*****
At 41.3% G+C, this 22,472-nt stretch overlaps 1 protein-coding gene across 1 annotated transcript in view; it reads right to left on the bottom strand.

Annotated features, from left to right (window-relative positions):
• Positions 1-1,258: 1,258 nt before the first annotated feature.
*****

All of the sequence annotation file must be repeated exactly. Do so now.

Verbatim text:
At 41.3% G+C, this 22,472-nt stretch overlaps 1 protein-coding gene across 1 annotated transcript in view; it reads right to left on the bottom strand.

Annotated features, from left to right (window-relative positions):
• Positions 1-1,258: 1,258 nt before the first annotated feature.